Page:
Even within Europe, there are huge differences - Holland is considering a world without cash. In Germany cash is still used for two-thirds of every transaction in stores – Germany, Switzerland, and Austria are hugely dependent on cash.

Geopolitics is not the sole cause of these differences. They also tend to be cultural, historical and because of the nature of payments, they tend to be sticky.

If you would consider payments sort of an utility in a way, something linked to infrastructure - how important it is for Europe to own the infrastructure? What is the role of Chinese or BigTech companies coming into Europe?

Gottfried: It is important. And that's maybe because I don't think we should be naive about how it works; China (Huawei is a good example) and the US are the biggest players in data services. We should be careful regarding our dependency on data access. You can always get shut off if you don't do what the other party likes.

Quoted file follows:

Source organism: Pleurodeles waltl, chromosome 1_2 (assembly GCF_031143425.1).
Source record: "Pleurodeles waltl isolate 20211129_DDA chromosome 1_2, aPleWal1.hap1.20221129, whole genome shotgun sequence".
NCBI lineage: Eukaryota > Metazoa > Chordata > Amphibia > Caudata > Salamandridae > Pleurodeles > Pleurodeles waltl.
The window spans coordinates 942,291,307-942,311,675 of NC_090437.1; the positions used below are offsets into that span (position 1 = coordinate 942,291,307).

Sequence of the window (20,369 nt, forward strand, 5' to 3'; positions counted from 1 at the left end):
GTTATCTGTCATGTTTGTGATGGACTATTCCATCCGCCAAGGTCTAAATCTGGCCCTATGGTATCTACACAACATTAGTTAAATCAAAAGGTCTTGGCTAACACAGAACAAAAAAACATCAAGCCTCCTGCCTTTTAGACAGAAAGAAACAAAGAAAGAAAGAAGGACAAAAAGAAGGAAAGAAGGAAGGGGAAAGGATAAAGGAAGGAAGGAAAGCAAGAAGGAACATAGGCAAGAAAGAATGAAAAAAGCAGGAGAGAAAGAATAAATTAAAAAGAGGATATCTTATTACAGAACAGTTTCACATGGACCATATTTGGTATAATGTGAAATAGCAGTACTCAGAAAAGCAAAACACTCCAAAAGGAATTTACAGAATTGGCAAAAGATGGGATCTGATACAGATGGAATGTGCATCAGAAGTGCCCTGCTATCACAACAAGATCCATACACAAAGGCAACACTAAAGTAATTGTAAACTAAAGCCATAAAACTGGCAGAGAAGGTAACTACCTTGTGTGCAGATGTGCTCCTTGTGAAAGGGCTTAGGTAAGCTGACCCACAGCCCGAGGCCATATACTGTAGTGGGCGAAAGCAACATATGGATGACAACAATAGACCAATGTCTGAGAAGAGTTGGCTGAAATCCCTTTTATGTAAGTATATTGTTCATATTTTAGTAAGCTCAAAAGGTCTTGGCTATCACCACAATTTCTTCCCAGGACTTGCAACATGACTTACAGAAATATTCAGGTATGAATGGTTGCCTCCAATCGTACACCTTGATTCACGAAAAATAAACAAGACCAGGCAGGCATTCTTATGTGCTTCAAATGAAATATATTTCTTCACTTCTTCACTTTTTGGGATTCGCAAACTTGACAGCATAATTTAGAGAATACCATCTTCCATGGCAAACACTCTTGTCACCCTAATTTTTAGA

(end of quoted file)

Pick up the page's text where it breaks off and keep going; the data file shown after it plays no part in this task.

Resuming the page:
The Chinese realised early on that they want their infrastructure and networks. In Europe, we've been more relaxed about it, but I believe it’s time to invest in infrastructure because there may come a time when Europe won’t have as many friends as it does today.

Natasha: Payments have always been balkanised and what we're now seeing are geopolitical blocks. I think it will come down to costs and alignment - the latter will be geopolitical but also socio-cultural; about how you look at things like data privacy and so on. That raises the question, what if you are a smaller block or country. If, for instance you're the UK, Canada, Australia, Singapore – are you going to build your own infrastructure in the same way that the Euro block might do, or will you throw in your lot with like-minded countries? It will be interesting to see where some countries throw the dice.